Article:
The college grad multiplier

In a previous post on why retaining and attracting young professional was an economic development priority I wrote:

The reason they are important to economic growth is both they are the most mobile and that knowledge workers––professionals and managers––are now, and will increasingly be, the core of the middle class. They will play the same role in the economy as high wage factory workers did for most of the 20th Century when they were the core of the middle class.

Their purchasing power will create demand for housing, retail, hospitality, etc. which will increase jobs in all those sectors. Not just in the neighborhoods where they live and work, but throughout the region and even the state when they vacation and purchase second homes. For most of the 20th Century Michigan policy was focused on meeting the interests of those high paid factory workers. Everyone understood they were the anchor of the stateʼs economy. No one argued that focusing on them was either trickle down or elitist.

Now we have data on how much college graduates add to local economies. The data comes from Jonathan Rothwell of Brookings. He calculates “the average bachelor’s degree holder contributes $278,000 more to local economies than the average high school graduate through direct spending over the course of his or her lifetime; an associate degree holder contributes $81,000 more than a high school graduate.”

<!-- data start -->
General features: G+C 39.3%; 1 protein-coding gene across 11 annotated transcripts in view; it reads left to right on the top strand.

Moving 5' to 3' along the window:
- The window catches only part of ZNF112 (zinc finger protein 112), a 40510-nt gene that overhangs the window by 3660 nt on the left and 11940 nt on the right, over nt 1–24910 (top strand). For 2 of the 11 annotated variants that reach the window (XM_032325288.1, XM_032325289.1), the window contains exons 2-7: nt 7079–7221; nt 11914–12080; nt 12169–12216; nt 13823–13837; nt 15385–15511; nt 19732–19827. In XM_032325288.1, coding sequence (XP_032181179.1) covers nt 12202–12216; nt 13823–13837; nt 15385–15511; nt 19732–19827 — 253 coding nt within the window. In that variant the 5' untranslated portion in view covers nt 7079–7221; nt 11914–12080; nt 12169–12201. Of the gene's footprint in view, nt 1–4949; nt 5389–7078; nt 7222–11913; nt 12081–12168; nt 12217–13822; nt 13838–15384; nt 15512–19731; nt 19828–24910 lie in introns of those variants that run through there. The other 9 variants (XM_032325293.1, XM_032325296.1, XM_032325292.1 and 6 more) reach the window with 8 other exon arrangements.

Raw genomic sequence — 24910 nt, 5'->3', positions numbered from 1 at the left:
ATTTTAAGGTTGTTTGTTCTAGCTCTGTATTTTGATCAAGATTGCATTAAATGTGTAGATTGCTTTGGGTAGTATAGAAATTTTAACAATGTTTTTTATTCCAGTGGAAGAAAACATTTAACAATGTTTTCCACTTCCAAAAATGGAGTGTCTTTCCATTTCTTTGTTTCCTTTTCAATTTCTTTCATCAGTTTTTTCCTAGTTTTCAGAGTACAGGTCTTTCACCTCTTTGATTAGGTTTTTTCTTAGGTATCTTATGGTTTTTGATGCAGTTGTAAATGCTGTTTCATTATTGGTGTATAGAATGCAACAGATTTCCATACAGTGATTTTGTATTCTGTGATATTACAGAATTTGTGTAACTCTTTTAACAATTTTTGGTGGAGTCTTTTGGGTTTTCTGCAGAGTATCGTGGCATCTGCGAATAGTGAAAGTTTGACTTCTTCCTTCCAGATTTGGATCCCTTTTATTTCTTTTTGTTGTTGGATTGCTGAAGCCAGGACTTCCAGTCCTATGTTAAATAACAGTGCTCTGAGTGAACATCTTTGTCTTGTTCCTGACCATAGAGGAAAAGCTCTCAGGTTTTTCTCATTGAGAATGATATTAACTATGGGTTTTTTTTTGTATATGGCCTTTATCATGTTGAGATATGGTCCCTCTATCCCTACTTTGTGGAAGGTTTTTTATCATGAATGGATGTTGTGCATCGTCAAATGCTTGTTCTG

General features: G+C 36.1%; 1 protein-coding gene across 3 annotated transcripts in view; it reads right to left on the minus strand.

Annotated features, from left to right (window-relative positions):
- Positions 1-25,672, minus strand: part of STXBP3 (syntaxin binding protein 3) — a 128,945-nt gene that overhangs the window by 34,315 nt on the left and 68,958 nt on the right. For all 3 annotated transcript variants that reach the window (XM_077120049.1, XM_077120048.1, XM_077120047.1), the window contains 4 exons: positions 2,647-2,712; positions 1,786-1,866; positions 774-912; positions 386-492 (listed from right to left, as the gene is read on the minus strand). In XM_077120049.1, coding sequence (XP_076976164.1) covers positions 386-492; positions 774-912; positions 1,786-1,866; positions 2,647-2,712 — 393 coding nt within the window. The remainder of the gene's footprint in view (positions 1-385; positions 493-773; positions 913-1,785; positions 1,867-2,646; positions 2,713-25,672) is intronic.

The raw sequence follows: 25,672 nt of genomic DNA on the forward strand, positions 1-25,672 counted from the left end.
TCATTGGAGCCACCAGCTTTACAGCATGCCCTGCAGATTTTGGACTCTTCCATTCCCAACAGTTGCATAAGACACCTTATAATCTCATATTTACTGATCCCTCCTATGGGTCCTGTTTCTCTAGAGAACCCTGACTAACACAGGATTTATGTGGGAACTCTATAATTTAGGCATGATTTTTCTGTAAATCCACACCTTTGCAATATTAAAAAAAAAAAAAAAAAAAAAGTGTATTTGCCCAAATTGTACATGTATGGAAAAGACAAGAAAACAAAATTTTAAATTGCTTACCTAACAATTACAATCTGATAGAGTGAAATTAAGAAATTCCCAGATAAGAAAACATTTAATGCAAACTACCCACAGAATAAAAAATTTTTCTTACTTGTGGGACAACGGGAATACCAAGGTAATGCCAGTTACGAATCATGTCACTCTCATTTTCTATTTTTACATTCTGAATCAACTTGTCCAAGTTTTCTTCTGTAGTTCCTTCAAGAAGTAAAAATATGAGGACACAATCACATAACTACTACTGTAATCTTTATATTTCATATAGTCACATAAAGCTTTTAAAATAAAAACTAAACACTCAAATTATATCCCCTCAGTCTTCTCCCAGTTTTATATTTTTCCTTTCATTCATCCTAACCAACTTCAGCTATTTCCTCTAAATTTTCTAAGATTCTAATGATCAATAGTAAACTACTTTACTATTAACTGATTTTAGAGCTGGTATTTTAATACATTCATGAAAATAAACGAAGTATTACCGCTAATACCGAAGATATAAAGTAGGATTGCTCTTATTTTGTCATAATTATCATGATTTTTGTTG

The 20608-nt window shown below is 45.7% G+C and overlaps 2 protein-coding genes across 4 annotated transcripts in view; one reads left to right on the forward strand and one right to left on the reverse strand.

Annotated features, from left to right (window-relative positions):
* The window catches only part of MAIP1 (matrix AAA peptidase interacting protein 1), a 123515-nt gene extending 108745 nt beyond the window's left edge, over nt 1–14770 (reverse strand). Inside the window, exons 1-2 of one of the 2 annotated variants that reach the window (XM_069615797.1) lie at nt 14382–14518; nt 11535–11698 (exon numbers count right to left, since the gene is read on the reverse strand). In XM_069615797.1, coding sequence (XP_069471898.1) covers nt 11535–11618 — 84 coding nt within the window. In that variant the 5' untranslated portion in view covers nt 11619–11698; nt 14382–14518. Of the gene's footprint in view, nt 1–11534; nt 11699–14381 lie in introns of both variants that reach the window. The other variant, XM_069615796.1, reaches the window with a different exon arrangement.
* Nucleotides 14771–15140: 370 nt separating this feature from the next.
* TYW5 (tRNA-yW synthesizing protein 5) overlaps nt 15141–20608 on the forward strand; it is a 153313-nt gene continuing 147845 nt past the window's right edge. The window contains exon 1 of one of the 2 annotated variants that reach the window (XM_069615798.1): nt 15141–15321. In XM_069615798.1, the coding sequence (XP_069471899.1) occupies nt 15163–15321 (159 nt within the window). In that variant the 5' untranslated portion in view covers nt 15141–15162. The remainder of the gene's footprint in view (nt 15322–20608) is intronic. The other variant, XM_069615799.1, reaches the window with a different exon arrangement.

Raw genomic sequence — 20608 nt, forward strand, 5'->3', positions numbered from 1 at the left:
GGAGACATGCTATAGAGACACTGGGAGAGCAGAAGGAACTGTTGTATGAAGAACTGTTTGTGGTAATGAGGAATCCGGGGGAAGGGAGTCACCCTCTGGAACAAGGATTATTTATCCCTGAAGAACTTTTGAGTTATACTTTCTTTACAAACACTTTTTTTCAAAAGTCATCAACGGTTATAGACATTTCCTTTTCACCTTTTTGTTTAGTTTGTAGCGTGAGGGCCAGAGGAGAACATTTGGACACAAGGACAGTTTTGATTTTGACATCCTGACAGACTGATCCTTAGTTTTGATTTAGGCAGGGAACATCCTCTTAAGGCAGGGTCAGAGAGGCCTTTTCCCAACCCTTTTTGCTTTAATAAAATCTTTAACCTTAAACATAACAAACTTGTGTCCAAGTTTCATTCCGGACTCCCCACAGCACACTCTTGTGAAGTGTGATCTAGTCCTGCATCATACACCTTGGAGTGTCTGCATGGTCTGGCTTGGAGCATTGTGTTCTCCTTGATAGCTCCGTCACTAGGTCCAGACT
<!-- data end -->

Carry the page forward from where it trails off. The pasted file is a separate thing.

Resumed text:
Specifically Rothwell calculates that households where the highest educated member has a masters degree or more spent in 2014 $41,000 in the local economy and paid almost $8,000 in state and local taxes, compared to $32,000 and $5,000 for households with someone with a bachelors degree; $25,000 and $3,000 associates degree; $22,000 and $2,000 some college and $19,000 and $2,000 high school degree.

In that previous post I cited a New Times column by Harvard economist Edward Glaeser. I wrote: “Where talent concentrates you get more job creation. In a New York Times column entitled “Teach Your Neighbors Well”, Edward Glaser writes that the unemployment rate for all was lower in metropolitan areas with the highest proportion of adults with a four year degree or more. So the more college educated the region the lower the unemployment rate is for those without a college degree.

Rothwell’s findings are consistent with Glaeser’s. More local spending leads to more jobs for all including those without four year degrees.

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